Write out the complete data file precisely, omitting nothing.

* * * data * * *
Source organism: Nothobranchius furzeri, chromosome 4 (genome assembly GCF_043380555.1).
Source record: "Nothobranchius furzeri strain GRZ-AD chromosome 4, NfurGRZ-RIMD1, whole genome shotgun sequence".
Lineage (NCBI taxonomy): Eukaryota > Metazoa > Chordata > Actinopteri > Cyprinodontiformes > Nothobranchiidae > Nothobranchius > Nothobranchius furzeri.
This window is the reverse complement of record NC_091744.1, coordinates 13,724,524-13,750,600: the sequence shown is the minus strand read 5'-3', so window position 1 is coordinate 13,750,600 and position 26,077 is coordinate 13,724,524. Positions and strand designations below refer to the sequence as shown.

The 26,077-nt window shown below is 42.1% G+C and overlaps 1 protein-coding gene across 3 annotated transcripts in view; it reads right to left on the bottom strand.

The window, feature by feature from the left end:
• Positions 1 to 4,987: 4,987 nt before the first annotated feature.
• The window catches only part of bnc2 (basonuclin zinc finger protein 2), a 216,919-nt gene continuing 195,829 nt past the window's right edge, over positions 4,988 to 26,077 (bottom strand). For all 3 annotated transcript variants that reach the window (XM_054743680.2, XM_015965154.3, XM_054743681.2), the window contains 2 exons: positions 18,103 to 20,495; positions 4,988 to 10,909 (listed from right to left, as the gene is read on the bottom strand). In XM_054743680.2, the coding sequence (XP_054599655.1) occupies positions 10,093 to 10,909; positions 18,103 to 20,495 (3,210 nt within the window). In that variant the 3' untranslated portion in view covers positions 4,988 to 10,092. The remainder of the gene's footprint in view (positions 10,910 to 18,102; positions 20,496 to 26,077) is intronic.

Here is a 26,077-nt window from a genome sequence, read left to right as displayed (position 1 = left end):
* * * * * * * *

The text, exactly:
Source organism: Nothobranchius furzeri, chromosome 4 (genome assembly GCF_043380555.1).
Source record: "Nothobranchius furzeri strain GRZ-AD chromosome 4, NfurGRZ-RIMD1, whole genome shotgun sequence".
Lineage (NCBI taxonomy): Eukaryota > Metazoa > Chordata > Actinopteri > Cyprinodontiformes > Nothobranchiidae > Nothobranchius > Nothobranchius furzeri.
This window is the reverse complement of record NC_091744.1, coordinates 13,724,524-13,750,600: the sequence shown is the minus strand read 5'-3', so window position 1 is coordinate 13,750,600 and position 26,077 is coordinate 13,724,524. Positions and strand designations below refer to the sequence as shown.

The 26,077-nt window shown below is 42.1% G+C and overlaps 1 protein-coding gene across 3 annotated transcripts in view; it reads right to left on the bottom strand.

The window, feature by feature from the left end:
• Positions 1 to 4,987: 4,987 nt before the first annotated feature.
• The window catches only part of bnc2 (basonuclin zinc finger protein 2), a 216,919-nt gene continuing 195,829 nt past the window's right edge, over positions 4,988 to 26,077 (bottom strand). For all 3 annotated transcript variants that reach the window (XM_054743680.2, XM_015965154.3, XM_054743681.2), the window contains 2 exons: positions 18,103 to 20,495; positions 4,988 to 10,909 (listed from right to left, as the gene is read on the bottom strand). In XM_054743680.2, the coding sequence (XP_054599655.1) occupies positions 10,093 to 10,909; positions 18,103 to 20,495 (3,210 nt within the window). In that variant the 3' untranslated portion in view covers positions 4,988 to 10,092. The remainder of the gene's footprint in view (positions 10,910 to 18,102; positions 20,496 to 26,077) is intronic.

Here is a 26,077-nt window from a genome sequence, read left to right as displayed (position 1 = left end):